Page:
Betty Reed Soskin officially became a National Park Service Ranger in 2004. She works at Rosie The Ribter / World War II Homefront National Historical Park.
Washington- National Park Service Betty Reed Soskin, the oldest active ranger, is celebrating her 100th birthday on Wednesday.
Born September 22, 1921 in Detroit, Michigan, Soskin Rosie The Ribter / World War II Homefront National Historical Park In Richmond, California.
Her career at the National Park Service began after attending a presentation in 2000 to formally develop the national park in which she is currently based. During the meeting, she said she had a “love-hate relationship” with Rosie. New York Times.. She explained that she believes that cultural icons only tell the story of white women.
Soskin officially became a ranger in 2004 in his 80s.
Prior to becoming a park ranger, he was a civil rights activist, musician, and pioneering businessman with a wealth of knowledge. The National Park Service explained in its profile earlier this year..
Soskin had already done a lot before joining the NPS. She founded one of the first black-owned record stores in the California Bay Area, wrote the song “Your Hand In Mine” about civil rights activist Fannie Lou Hamer, and worked in the US Air Force in 1942. The NPS said she had left the army after learning that she was hired because “her boss believed she was white.”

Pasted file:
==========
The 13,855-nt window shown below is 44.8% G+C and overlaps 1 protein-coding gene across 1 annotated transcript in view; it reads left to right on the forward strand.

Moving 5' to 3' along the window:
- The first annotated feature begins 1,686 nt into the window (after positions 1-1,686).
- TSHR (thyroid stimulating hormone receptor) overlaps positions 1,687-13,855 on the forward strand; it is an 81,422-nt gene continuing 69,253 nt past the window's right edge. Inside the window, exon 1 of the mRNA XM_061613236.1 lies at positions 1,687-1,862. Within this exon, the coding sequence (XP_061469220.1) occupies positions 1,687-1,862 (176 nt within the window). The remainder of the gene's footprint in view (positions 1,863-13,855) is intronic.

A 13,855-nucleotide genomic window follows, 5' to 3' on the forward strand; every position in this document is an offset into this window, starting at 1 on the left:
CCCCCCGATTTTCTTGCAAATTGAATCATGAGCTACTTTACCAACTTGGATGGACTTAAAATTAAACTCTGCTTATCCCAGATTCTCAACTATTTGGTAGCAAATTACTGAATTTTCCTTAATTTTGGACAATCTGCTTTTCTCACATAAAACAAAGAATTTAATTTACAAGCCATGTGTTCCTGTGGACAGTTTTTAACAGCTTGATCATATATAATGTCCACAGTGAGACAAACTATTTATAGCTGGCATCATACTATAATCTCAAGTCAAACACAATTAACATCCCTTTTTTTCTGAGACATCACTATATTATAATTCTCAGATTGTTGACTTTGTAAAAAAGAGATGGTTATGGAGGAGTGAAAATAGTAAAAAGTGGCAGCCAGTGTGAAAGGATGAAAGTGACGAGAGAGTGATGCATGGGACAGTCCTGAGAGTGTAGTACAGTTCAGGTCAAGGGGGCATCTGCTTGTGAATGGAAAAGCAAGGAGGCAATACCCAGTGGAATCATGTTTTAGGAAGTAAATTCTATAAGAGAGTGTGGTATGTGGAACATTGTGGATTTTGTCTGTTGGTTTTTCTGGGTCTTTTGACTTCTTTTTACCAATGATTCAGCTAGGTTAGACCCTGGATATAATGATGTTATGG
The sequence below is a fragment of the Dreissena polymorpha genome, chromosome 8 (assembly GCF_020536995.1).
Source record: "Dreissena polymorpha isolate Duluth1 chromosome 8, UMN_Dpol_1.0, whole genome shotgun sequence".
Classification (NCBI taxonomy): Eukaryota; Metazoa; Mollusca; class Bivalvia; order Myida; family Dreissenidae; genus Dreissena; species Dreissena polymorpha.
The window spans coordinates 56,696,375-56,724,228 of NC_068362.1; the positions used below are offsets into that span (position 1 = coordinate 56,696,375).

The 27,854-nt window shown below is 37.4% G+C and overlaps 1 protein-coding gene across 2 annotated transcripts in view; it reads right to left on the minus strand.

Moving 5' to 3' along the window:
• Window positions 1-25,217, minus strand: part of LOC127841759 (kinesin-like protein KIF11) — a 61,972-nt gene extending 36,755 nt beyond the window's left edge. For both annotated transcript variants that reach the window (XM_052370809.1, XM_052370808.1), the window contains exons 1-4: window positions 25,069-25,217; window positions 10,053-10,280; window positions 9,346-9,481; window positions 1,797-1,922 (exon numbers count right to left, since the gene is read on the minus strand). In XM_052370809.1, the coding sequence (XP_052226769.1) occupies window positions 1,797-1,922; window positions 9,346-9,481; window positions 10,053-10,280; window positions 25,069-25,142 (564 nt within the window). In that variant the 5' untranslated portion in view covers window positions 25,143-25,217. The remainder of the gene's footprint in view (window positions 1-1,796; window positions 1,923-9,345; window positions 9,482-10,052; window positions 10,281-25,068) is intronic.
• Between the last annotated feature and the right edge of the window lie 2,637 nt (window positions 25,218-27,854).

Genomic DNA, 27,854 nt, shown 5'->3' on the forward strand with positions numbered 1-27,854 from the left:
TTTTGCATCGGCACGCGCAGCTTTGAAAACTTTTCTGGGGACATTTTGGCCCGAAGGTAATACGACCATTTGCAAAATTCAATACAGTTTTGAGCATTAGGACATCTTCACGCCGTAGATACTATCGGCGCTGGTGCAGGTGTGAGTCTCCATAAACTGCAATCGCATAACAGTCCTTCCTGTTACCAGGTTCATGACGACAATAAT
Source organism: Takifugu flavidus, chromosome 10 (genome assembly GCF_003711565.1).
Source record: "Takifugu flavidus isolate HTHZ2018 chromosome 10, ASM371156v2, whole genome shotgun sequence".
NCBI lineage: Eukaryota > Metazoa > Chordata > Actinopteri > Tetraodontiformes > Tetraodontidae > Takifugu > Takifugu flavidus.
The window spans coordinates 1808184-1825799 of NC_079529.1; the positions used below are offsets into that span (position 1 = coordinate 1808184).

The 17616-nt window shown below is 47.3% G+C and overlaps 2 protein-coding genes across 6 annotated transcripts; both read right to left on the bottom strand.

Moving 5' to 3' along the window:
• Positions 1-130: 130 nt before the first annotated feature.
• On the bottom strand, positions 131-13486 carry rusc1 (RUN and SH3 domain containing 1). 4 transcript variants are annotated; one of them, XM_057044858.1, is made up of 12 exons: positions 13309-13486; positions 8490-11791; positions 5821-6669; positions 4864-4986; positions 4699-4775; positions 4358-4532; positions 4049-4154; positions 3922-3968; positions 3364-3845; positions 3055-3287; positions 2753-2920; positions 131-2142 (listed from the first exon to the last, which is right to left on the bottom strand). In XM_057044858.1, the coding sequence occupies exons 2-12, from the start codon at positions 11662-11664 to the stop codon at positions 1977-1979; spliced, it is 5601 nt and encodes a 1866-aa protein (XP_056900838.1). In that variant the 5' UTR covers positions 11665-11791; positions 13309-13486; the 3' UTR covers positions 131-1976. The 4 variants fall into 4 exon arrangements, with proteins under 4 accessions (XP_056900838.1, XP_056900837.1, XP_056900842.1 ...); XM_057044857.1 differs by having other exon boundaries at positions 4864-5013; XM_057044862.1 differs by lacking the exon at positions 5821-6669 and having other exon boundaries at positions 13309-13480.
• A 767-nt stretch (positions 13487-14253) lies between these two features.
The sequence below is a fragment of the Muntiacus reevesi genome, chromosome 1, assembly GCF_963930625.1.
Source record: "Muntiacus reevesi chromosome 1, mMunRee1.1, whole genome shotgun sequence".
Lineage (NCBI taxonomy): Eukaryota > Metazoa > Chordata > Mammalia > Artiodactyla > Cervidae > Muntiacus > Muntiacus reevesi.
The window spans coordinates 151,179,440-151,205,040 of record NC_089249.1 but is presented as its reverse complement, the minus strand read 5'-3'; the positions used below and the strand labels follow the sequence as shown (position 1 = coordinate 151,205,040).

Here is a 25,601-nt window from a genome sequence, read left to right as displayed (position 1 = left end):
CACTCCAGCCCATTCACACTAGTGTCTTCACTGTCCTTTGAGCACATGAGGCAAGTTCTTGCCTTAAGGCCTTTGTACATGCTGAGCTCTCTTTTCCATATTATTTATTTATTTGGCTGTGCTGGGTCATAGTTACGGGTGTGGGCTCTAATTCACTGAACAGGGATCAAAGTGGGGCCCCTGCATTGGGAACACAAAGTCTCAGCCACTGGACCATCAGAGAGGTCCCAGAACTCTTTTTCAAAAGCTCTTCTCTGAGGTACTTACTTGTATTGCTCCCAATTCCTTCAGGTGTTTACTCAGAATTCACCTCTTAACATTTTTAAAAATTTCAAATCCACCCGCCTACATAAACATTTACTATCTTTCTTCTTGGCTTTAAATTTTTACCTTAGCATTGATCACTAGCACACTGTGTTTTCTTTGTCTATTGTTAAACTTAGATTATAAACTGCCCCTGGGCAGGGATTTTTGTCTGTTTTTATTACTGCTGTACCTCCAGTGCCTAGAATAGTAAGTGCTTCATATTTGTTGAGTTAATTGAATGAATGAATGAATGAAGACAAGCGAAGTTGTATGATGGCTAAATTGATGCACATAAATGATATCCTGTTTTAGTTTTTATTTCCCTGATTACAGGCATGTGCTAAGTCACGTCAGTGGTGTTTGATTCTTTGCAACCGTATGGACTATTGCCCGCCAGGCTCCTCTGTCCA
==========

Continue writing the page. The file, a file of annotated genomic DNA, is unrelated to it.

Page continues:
“For the past decade and a half, Ranger Betty has worked with her experience and the efforts of women of various backgrounds to live and work at the homefront of World War II,” the National Park Service said in an Instagram post on Wednesday. We have shared our sacrifices. ” To celebrate her 100th birthday.
In 2015, then-President Barack Obama awarded Soskin a presidential commemorative coin while lighting the National Christmas Tree. She was also named one of the “Women of the Year” by Glamor Magazine in 2018.
Rosie The Ribter / World War II Homefront National Historical Park to Celebrate Her Birthday Month Presentation We will distribute special virtual and limited edition ink stamps to honor Soskin.
“Without Betty’s influence, we wouldn’t have been able to tell so much about the stories that were previously left behind,” said Park director Tom Leatherman. The New York Times about Soskin.. “Betty has an amazing ability to share her story in a really personal and vulnerable way. People don’t know more about her, but they understand that they also have a story. increase.”
National Park Service ranger Betty Reed Soskin turns 100
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